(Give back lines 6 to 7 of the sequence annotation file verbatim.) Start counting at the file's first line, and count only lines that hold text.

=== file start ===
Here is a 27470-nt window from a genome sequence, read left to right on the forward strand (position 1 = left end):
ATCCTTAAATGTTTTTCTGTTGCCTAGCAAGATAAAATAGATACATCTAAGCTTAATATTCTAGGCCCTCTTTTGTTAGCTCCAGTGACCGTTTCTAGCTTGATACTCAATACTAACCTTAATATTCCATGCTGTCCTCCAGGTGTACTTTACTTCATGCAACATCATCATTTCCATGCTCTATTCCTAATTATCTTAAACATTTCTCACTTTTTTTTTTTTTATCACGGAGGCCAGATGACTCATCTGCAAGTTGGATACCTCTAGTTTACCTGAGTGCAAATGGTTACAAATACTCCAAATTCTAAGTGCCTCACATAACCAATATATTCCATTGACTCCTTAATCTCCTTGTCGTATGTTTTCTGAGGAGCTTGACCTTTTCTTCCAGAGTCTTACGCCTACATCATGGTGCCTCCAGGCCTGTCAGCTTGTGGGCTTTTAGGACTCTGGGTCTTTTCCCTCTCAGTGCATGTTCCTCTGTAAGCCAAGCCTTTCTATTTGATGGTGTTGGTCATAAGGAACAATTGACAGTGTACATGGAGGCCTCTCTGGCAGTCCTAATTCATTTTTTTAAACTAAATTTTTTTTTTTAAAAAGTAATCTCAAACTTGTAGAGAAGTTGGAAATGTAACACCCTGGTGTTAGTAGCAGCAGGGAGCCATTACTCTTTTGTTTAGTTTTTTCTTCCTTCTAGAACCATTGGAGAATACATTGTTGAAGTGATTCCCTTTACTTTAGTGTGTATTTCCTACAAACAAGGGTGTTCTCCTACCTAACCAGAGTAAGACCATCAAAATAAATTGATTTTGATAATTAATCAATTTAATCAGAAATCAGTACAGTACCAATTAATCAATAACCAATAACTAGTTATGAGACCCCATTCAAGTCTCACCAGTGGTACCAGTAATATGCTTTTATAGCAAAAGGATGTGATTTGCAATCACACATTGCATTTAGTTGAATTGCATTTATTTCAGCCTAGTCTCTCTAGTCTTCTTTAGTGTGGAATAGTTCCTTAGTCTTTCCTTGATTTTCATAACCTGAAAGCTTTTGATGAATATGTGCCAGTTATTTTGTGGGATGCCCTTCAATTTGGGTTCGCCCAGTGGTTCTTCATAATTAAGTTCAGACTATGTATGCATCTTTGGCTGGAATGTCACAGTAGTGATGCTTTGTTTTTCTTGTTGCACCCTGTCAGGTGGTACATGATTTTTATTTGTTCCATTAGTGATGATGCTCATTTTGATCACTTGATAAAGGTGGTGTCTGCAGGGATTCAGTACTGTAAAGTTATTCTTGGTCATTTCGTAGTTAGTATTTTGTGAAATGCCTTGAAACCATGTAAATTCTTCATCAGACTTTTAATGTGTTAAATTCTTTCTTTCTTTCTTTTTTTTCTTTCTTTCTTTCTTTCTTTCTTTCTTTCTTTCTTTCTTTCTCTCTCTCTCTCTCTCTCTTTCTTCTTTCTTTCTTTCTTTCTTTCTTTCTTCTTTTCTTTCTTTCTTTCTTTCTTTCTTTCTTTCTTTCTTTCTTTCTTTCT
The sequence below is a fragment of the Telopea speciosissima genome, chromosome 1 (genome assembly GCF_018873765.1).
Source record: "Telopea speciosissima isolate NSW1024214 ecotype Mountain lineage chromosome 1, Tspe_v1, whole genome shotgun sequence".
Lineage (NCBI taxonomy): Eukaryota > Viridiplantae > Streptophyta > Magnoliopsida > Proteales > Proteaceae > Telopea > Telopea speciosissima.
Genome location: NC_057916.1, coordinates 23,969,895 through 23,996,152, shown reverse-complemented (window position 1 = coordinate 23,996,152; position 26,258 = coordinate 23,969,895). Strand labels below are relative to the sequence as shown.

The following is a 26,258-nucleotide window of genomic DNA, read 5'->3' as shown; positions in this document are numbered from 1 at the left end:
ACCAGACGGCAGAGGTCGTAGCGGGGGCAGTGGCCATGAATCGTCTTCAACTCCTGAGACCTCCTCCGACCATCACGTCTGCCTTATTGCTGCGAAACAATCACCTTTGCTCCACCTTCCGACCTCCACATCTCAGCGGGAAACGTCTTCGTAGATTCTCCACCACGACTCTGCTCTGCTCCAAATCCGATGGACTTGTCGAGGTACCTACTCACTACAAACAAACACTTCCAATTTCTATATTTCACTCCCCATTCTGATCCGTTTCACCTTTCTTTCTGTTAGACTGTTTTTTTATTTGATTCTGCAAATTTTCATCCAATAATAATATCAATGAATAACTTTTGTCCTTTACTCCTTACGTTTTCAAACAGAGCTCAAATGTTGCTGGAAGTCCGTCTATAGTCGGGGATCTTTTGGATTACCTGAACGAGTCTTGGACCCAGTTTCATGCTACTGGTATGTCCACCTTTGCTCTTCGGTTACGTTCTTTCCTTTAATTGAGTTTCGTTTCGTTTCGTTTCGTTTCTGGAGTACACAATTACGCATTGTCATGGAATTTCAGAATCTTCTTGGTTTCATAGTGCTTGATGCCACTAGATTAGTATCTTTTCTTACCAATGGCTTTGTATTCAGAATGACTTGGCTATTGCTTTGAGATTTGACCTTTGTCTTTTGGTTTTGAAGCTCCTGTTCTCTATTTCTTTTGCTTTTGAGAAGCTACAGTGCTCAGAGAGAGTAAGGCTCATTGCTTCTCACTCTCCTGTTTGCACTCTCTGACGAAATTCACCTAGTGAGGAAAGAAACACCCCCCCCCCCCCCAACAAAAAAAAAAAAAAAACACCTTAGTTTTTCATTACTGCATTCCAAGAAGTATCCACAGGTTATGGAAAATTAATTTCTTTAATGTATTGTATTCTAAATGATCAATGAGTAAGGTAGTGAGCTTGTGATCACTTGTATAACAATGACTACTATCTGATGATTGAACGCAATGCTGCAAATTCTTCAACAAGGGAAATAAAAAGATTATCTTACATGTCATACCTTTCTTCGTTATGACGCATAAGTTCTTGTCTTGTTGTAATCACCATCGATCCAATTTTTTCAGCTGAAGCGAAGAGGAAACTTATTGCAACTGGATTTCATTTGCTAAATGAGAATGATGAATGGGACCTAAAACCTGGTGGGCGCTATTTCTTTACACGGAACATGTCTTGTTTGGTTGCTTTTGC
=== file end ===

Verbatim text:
Genome location: NC_057916.1, coordinates 23,969,895 through 23,996,152, shown reverse-complemented (window position 1 = coordinate 23,996,152; position 26,258 = coordinate 23,969,895). Strand labels below are relative to the sequence as shown.

The following is a 26,258-nucleotide window of genomic DNA, read 5'->3' as shown; positions in this document are numbered from 1 at the left end: